Professor Lech Kaczyński, the President of the Republic of Poland, was the one who understood this perfectly well. That is why he championed the cause also for the countries of our region. We all remember how he fought for the right of Ukraine and Georgia to become members of NATO and the European Union. Before the 2008 summit of the Alliance, he sent a special letter to the leaders in which he recalled the circumstances of the admission of the Federal Republic of Germany to NATO in 1955. Just 10 years after World War II. He wrote at the time: „Germany's situation was far more complicated than that of Ukraine or Georgia today. Some countries back then were not yet recognizing the borders of the German states, drawn after World War II. But NATO was then able to take the courageous decision to admit West Germany. The most important enlargement decision in the history of the Alliance,” wrote President Lech Kaczyński.

If President Lech Kaczyński had been heeded at that time, if courageous decisions had been made, if the naive attitude not to irritate Russia had not prevailed, Ukraine would be in NATO today. The aggression of 2014 would probably never have happened, and the current war would probably not have flared up, either. History would have taken a different course.

Today, day in day out, the Ukrainian army and people are fighting an uneven battle against the Russian aggressor, showing great heroism, proving that they fully deserve membership of the Alliance. The courageous leadership of President Volodymyr Zelensky embodies all the values on which the Western community is founded. The free world today has the face of President Volodymyr Zelensky!

However, the decision whether Ukraine will be in NATO must belong to the Ukrainian people and the Ukrainian leadership. These are the principles of democracy, in which, it is my firm belief, a free, sovereign, independent Ukraine will continue because I do believe they will win. It is they, the Ukrainians, who must have the right to decide whether they want to be part of the Alliance after the war is over, or whether they choose another way to ensure their security. No one has the right to make that decision for them. There is not and will never be our consent to a new Yalta!

Dear Compatriots,
Ladies and Gentlemen!

Vladimir Putin while launching the beastly attack on Ukraine wants to institute a new world order, he wants to reverse the course of history, as he put it himself, to restore the time from before 1997, from before the decision on the eastward expansion of NATO. As a matter of fact, he would like to return to the times of the Soviet Union and the division of Europe into spheres of influence, and likewise, the division of the world.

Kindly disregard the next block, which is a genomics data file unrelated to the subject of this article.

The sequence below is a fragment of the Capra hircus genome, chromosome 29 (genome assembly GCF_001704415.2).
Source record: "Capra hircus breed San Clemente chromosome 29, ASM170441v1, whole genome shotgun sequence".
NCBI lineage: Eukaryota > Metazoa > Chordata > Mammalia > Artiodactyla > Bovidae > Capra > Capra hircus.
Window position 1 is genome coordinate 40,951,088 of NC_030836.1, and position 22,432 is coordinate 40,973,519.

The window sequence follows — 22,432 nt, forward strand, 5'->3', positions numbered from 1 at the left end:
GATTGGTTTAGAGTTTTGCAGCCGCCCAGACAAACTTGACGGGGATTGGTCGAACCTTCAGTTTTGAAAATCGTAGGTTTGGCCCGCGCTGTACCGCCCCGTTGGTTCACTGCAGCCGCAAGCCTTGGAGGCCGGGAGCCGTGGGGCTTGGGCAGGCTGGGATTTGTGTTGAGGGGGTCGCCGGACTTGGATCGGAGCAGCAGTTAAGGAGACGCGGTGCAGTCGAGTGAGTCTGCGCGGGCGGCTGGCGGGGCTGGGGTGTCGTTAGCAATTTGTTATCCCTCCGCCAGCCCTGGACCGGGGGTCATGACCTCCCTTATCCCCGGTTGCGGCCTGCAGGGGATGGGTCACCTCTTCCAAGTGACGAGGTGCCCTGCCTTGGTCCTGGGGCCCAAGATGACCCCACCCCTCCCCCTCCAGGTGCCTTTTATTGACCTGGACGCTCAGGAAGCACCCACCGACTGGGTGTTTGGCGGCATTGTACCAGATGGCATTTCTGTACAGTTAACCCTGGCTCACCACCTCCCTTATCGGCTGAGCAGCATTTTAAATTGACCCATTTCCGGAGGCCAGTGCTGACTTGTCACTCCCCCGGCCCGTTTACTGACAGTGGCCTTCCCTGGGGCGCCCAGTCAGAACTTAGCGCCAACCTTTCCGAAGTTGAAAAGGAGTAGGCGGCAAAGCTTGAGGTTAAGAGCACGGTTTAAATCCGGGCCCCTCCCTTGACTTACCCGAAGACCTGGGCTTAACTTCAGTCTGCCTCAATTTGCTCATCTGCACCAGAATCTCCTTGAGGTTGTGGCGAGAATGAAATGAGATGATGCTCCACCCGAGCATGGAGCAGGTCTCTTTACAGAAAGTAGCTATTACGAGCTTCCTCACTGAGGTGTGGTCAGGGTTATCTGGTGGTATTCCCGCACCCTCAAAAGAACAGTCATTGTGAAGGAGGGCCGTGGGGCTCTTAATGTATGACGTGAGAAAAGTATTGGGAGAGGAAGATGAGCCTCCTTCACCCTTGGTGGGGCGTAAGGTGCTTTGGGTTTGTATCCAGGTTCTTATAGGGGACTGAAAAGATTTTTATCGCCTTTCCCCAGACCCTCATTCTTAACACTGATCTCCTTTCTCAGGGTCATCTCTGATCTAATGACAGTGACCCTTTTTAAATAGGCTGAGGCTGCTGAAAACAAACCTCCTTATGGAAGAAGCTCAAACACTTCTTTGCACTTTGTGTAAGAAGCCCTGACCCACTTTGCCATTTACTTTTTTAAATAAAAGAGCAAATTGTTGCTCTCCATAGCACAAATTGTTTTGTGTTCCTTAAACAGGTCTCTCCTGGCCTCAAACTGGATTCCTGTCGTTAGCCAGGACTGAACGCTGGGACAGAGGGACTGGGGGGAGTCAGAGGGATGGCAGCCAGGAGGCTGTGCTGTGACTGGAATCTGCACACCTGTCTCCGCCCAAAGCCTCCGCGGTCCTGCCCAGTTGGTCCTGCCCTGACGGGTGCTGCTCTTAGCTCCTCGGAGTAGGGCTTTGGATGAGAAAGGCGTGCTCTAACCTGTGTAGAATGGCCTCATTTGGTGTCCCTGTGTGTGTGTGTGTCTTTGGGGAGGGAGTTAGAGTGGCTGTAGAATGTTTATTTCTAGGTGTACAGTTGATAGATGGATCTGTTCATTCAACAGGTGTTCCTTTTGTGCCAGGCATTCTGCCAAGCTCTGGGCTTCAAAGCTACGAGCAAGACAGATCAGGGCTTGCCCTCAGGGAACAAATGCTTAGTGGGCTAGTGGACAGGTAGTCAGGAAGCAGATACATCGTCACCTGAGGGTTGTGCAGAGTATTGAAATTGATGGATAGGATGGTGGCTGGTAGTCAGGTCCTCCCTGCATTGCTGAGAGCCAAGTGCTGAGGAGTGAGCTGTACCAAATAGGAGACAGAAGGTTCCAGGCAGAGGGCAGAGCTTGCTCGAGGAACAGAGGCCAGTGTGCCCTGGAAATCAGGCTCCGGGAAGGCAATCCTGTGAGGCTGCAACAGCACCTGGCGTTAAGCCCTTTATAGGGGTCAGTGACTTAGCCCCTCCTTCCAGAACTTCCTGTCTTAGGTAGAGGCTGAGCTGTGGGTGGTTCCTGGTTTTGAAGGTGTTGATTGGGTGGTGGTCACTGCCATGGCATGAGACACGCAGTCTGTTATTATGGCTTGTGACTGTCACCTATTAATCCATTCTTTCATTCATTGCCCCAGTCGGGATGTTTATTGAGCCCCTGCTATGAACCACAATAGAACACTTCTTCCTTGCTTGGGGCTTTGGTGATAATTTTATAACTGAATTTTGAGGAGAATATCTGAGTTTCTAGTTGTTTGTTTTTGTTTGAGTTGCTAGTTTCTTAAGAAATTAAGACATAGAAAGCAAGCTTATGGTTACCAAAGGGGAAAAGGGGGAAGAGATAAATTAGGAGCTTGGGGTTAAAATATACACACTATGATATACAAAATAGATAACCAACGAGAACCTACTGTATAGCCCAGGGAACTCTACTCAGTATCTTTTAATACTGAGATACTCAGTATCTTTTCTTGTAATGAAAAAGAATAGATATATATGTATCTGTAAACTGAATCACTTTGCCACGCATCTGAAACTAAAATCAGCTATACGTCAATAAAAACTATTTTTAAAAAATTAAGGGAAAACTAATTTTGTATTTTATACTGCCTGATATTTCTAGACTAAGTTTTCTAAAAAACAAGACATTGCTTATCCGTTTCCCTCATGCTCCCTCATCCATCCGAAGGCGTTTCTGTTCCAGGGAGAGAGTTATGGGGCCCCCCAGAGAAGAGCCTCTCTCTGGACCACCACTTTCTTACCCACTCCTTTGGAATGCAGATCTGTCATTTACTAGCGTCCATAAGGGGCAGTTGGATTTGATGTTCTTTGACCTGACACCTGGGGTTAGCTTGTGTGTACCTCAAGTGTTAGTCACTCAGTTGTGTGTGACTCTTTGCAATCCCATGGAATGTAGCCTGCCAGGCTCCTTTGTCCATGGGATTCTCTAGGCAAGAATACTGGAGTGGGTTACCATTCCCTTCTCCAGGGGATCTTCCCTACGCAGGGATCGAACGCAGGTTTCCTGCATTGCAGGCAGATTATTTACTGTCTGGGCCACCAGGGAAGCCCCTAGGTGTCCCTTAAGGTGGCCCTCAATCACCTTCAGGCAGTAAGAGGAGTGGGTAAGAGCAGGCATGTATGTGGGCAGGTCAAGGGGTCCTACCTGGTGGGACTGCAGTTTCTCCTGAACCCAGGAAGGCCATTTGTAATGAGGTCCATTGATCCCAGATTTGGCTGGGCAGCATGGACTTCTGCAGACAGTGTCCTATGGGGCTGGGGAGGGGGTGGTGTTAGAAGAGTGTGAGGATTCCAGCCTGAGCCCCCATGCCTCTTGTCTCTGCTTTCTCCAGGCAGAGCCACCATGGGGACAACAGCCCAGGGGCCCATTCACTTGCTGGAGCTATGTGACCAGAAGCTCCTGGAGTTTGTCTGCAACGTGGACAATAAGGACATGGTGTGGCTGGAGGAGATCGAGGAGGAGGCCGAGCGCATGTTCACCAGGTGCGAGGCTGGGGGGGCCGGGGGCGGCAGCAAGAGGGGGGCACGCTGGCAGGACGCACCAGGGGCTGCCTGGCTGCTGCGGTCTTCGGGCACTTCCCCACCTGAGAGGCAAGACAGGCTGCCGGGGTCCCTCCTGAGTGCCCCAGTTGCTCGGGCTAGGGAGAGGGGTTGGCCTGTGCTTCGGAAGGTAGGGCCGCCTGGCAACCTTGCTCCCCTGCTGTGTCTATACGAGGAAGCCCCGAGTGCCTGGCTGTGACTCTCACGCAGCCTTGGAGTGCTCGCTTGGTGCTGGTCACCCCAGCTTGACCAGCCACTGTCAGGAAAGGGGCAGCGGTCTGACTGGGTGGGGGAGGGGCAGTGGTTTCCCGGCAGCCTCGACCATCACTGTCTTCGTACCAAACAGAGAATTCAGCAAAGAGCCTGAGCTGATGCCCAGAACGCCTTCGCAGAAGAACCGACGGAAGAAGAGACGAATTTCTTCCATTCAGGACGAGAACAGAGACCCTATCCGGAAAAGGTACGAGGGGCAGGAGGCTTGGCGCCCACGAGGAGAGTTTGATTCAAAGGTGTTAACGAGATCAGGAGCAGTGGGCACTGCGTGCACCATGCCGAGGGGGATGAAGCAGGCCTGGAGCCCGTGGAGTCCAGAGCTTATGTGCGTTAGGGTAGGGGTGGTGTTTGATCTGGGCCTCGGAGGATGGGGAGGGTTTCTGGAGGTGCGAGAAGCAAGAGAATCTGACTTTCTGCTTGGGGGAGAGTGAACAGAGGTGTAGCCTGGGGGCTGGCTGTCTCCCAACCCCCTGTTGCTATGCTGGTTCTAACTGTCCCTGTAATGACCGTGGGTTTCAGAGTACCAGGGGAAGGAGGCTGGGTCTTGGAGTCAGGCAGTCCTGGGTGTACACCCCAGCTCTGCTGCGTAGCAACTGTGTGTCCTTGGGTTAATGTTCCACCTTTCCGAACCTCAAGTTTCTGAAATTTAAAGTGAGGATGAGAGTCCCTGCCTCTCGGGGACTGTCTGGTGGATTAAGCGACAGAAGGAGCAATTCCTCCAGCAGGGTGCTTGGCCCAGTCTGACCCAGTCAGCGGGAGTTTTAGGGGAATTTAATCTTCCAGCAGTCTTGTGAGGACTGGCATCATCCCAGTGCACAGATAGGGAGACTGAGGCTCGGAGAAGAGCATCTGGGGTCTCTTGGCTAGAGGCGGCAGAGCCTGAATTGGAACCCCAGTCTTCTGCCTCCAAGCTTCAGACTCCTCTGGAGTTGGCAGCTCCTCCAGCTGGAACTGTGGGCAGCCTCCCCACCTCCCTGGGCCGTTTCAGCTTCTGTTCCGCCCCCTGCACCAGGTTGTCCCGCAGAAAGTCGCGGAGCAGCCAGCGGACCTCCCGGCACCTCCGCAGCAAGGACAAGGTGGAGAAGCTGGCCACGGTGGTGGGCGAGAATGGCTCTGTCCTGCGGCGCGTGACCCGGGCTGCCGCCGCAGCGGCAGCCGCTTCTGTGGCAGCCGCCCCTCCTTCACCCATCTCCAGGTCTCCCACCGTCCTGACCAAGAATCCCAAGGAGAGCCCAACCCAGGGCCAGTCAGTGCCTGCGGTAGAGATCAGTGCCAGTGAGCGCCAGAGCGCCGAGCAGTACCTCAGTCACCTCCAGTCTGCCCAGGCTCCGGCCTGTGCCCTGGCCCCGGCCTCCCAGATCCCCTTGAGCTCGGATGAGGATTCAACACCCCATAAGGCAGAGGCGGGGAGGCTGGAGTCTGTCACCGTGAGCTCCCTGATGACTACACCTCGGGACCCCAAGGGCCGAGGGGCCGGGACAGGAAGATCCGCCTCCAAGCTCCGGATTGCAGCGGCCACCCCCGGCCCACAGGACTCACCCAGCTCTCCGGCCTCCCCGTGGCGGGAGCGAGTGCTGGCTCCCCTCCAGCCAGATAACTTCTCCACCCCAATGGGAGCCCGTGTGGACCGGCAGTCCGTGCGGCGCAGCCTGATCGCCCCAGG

However, the Russian aggression on Ukraine has produced a result reverse than expected: it served to reunite the entire Transatlantic community, it demonstrated the vital role of NATO and the importance of American presence in Europe, it reaffirmed the leadership of the United States in terms of security in the world, it brought about a change in the European Union policy, and in the policy of its biggest member states towards Russia. It has united the public opinion in Europe as well as societies of the Western countries. I do not know if this is way Vladimir Putin imagined his success.

The great evil that Vladimir Putin and Russia brought upon Ukraine in Europe generated a response in the shape of the great good: here, in our country, from the earliest hours Polish people have opened their hearts and have come to aid their Ukrainian brothers who are in need. I bow to millions of our compatriots who day in day out respond to the evil by doing the good:  by making a whole–hearted effort to erase the evil, by receiving refugees to their homes, by assisting in transportation, organizing collections, charitable actions and providing goods and financial contributions to aid Ukraine.

As I look at the heroism of the Ukrainian nations standing up for their freedom, for their homes, for the security and their children’s future, as I see Poland’s solidarity and that of other nations, I am persuaded that the good will prevail, that the good must prevail!

I trust that Ukraine will defend herself from the Russian aggression that millions of her citizens will have the possibility to return to their homes, the homes that we as the West will jointly help to rebuild; that Ukraine will accede to the European Union, the effort we will champion everywhere always.

I trust that the values will prevail to which will all subscribe. The values on which the entire Western community has been built, and the ones that are to be defended by the North Atlantic Alliance!

Long live the North Atlantic Alliance!
Long live free Ukraine!
Long live Poland!
God bless our Home Country!